Asbestos Related Diseases

Asbestos related diseases Asbestos is a fibrous mineral that was widely used in Australia in the 20th Century for many industrial and domestic applications. Inhalation of asbestos fibres has been shown to lead to a number of serious health risks, including asbestosis and the cancer mesothelioma. As these can take a number of decades to develop, it is likely that the effects on the Australian community of exposure to asbestos will continue to increase into the 21st Century. What is asbestos? Asbestos is a group of naturally-occurring silicate minerals that are made up of fine, fibrous crystals. Three of these are crocidolite (blue asbestos), amosite (brown or grey asbestos) and chrysotile (white asbestos). Asbestos fibres have many useful qualities: they are strong and flexible, resistant to fire and chemical attack, and have good insulating properties. They can even be spun and woven into cloth. Asbestos is also relatively cheap to mine and process. Historically, asbestos was seen as a desirable raw material in a range of products such as insulation, construction materials, concrete, an additive in paints and sealants, vehicle brake pads and clutches, and even outdoor furniture. Unfortunately, asbestos is also a highly toxic, insidious and environmentally persistent material that has killed thousands of Australians, and will kill thousands more this century. [1] [2] [3] [4] Why is asbestos a health risk? Asbestos becomes a hazard when microscopic fibre fragments become airborne and are inhaled. Due to their size and shape they can remain airborne for some time, and enter even the smallest air passages in the lungs where they embed in lung tissue. The fibres are highly resistant to removal by the lungs’ natural cleaning processes. [5] Asbestos related diseases Embedded asbestos fibres irritate the lung tissue around them, causing a number of diseases: Pleural disease Inflammation and irritation of the outer lining of the lung, the pleura. The pleura stiffens and thickens widely (diffuse thickening) or in patches (plaques), and can fill with fluid. This thickening can restrict breathing. Asbestosis This is scarring of the lungs: the airways become so inflamed and scarred that oxygen is no longer able to pass from the lungs into the blood. The lungs become stiff and inelastic, making breathing progressively difficult. Symptoms include tightness in the chest, dry cough, and in the later stages, a bluish tinge to the skin caused by lack of oxygen. Asbestosis is usually seen in former asbestos miners, asbestos manufacturing workers...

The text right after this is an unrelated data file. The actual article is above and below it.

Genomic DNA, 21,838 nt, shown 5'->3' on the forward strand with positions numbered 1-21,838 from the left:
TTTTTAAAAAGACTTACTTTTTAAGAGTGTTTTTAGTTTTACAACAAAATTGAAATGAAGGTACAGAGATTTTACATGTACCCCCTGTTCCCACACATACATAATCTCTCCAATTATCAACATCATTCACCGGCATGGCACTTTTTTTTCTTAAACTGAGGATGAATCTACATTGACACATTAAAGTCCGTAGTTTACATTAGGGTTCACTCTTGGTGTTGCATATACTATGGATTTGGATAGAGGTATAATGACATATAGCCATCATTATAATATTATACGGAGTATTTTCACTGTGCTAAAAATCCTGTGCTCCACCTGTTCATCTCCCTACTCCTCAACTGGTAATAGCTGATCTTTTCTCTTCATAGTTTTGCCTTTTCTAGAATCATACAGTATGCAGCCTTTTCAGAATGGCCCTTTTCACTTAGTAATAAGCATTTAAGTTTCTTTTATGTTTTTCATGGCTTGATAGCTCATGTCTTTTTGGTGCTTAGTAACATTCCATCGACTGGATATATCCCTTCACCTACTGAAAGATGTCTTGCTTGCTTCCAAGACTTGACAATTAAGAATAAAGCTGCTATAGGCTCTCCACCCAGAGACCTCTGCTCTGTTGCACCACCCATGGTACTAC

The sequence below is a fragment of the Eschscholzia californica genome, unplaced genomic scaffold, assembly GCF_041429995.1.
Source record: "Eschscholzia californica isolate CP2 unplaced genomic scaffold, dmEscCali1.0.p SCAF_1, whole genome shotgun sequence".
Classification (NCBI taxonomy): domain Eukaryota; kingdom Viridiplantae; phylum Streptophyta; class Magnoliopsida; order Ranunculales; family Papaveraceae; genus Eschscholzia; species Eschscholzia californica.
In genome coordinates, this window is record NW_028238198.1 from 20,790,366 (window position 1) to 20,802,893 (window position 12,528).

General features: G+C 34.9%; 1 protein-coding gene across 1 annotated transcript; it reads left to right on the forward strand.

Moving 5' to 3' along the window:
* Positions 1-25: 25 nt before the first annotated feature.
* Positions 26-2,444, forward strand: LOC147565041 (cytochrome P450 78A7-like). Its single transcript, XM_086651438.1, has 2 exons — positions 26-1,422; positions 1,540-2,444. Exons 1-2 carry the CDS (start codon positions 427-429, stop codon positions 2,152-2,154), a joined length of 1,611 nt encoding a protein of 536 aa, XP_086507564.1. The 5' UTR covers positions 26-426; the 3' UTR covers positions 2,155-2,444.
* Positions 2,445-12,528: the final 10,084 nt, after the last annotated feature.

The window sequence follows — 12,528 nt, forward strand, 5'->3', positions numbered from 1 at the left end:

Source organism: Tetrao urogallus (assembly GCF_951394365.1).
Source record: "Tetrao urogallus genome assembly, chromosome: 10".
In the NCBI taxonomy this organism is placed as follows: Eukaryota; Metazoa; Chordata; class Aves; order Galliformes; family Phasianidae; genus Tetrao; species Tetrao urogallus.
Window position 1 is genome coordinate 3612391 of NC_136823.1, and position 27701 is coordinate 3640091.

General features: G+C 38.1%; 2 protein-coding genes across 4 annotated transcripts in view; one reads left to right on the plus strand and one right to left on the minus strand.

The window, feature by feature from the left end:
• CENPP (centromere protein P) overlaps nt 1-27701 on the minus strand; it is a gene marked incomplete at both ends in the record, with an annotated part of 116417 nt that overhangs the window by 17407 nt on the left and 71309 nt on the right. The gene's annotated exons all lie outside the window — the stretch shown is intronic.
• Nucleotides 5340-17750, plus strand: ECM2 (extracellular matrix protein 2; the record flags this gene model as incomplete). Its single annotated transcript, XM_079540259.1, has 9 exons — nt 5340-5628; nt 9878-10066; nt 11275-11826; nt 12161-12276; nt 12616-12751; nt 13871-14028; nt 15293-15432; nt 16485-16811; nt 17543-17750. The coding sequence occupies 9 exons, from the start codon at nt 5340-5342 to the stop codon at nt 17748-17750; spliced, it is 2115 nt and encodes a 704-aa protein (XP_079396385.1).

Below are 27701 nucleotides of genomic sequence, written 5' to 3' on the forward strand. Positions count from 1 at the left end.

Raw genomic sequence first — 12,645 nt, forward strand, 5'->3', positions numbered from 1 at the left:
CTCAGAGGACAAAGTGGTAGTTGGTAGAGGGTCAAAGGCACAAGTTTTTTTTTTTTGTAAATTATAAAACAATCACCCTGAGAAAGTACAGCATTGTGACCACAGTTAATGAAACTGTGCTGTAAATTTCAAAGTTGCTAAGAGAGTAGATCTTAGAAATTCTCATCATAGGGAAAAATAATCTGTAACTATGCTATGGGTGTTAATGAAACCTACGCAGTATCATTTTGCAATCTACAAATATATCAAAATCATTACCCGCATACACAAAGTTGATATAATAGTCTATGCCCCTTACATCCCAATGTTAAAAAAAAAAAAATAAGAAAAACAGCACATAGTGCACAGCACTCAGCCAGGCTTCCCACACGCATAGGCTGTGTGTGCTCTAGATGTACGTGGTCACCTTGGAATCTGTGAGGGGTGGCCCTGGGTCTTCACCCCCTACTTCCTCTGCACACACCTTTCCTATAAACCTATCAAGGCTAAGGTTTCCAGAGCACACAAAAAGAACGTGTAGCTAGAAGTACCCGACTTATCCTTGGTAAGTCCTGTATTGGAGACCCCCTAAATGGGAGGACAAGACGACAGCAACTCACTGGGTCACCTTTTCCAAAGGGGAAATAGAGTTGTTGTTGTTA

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Asthma

Asthma is a disease of the airways, the small tubes which carry air in and out of the lungs. When you have asthma symptoms the muscles in the airways tighten and the lining of the airways swells and produces sticky mucus. These changes cause the airways to become narrow, so that there is less space for the air to flow into and out of your lungs. For more information please click the following links http://www.nationalasthma.org.au...
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Chronic Obstructive Pulmonary Disease (COPD)